Three years ago, while on a redeye flight, '90s news reporter-turned photographer Tabitha Soren was reading a PDF on her iPad to pass the time. By the fourth chapter, the lamp above her seat was her only source of light, and at a certain angle she noticed it illuminating strange lines across the screen. As she continued reading, these lines grew into convoluted, gestural smudges – her fingerprints abstracted from continuous scrolling as she repeated the same motions over and over again. “At the end of the fourth chapter,” says Soren, “they had accumulated enough that I almost wiped the screen clean of them so I could read more easily, but before I did that I noticed how beautiful the marks were.” And thus began Surface Tension, a series of photographs that pulls apart the many layered ways people consume and engage with images online.
“The Patterns reminded me of a Franz Kline painting,” says Soren, referencing the aggressive strokes that stretched across the mid-twentieth century painter’s canvases. Soren initially made a few snapshots of the iPad smudges with her iPhone before ultimately photographing the screens in a controlled environment with black and white film in her medium-format Hasselblad. Not much came of these, which Soren felt were “too beautiful and serene” and seemed dated in black and white. She shifted to color photographs made with an 8x10 view camera, sandwiching the new, mobile technology with the tone and detail rich capabilities of sheet film. “The color screens do a better job replicating the agitation I feel when I’ve spent too much time with technology,” she says. As many of her earlier projects address what she describes as “visualizing psychological states,” and color provided the necessary multidimensionality to make this work.
The actual pictures that live beneath the surface of smudges are not Soren’s own. They’re pulled from social media and various web searches for material and references that are consistently on her mind. Random images shared by Soren’s friends and family hang in the same visual conversation as screengrabs from news videos and images that are accessible in the public domain, and their titles correspond to the links in the pictures themselves. For example, Soren places an image titled TED.COM/TALKS/JULIAN_ASSANGE_WHY_THE_WORLD_NEEDS_WIKILEAKS?LANGUAGE=EN in the same context as Emailed JPG of DAD, images pulled from a website archive memorializing Pogrom victims, photos from Ferguson demonstrations, and a Tumblr dedicated to Sonic Youth.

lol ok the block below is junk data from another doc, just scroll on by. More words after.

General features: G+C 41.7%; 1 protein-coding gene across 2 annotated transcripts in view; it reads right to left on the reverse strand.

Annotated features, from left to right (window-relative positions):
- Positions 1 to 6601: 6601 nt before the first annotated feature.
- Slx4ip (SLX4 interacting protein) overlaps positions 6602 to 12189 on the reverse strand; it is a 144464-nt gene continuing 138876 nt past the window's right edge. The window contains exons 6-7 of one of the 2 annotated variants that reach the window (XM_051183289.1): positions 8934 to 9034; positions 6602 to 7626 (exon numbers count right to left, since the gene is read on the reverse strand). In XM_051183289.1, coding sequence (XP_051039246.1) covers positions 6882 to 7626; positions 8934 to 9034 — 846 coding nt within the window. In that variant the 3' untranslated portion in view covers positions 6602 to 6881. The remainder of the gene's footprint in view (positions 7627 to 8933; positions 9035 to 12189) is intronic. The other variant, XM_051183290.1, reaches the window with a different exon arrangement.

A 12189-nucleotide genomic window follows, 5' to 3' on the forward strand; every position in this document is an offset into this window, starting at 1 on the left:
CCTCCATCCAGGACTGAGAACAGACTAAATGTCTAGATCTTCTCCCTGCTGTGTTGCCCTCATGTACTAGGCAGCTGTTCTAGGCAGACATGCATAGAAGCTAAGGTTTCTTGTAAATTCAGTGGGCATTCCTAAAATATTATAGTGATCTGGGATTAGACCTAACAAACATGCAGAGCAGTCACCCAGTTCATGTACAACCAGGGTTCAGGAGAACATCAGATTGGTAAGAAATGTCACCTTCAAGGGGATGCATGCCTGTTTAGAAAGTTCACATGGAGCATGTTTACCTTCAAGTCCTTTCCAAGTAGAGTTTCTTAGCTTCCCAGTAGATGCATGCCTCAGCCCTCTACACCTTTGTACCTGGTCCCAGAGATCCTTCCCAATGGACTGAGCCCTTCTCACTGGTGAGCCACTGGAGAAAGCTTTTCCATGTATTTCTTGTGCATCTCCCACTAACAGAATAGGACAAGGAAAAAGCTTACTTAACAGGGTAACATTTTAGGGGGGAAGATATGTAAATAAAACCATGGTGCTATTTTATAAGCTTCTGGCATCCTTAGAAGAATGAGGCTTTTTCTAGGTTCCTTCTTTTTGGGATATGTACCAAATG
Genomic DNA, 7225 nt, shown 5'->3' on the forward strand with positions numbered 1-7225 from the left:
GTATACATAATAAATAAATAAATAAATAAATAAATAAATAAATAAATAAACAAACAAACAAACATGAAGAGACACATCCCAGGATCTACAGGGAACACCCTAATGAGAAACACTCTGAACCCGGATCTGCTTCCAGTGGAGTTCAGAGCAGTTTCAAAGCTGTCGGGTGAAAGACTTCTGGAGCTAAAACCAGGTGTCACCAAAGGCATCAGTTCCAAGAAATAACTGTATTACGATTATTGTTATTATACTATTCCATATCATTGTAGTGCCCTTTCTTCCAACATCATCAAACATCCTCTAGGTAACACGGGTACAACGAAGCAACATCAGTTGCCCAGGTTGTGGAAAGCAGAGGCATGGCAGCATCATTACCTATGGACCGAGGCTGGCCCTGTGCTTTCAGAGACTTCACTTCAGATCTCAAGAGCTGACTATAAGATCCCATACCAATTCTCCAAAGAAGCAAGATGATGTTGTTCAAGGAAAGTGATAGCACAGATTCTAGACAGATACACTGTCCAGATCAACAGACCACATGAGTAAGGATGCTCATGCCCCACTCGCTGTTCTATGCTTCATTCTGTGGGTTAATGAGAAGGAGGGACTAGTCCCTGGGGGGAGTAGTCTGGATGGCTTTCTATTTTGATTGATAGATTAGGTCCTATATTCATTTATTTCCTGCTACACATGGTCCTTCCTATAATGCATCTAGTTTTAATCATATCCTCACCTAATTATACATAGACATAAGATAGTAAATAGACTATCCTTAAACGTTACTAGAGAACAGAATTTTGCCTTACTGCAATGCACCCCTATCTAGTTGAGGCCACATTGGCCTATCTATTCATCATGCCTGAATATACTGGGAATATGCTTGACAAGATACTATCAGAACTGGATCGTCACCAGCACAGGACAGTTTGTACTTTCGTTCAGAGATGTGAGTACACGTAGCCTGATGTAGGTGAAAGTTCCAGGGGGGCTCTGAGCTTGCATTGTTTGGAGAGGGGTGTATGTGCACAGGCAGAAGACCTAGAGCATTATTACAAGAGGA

“I think having so many sources emphasizes that people are becoming far more visual than verbal,” she says. “We are all using images as language – emoticons come to mind, so does Instagram -- but this linguistic use of images requires a complicated dance of the fingers, a repertoire of gestures that work best when invisible and unnoticed.” For Soren, the act of photographing these physical movements encourages viewers to address how heavily confined our attention and communication is to these devices, and correspondingly, how easy it is - with a fingerprint as metaphor - to track and monitor at all times. They also nod to early experiments in photographic history, namely Eadweard Muybridge’s motion studies of horses, and athletes, as Soren freezes, and makes visible, the repetition of these daily movements.
While it’s not the main focus in these images, there is a subtle relationship between Soren’s iPad interventions and the time she spent in her twenties as a on-air correspondent for MTV News, CNN, and NBC. During this time, she was not only reporting, but writing scripts, composing shots, and ultimately working as what she describes as a “one man band reporter.” While her first career was largely pre-internet, she was involved in composing and directing a constant stream of images geared at public consumption so people would respond to, and engage with her stories. At once responsible for engineering how we understand the world, in her second act, she’s found a way to pull its evolution apart at its glassy seams.
Bio: Tabitha Soren left a career in television in 1999 to start another as a photographer. Her work is about the internal weather that storms though each of us. Public collections include the Los Angeles County Museum of Art, Oakland Museum of Art, Transformer Station, Pier 24 Photography, New Orleans Museum of Art and the Ogden Museum of Southern Art. She is represented by Kopeikin Gallery in Los Angeles. Her first photo book, FANTASY LIFE, will be published by Aperture in the spring.
Story by Jon Feinstein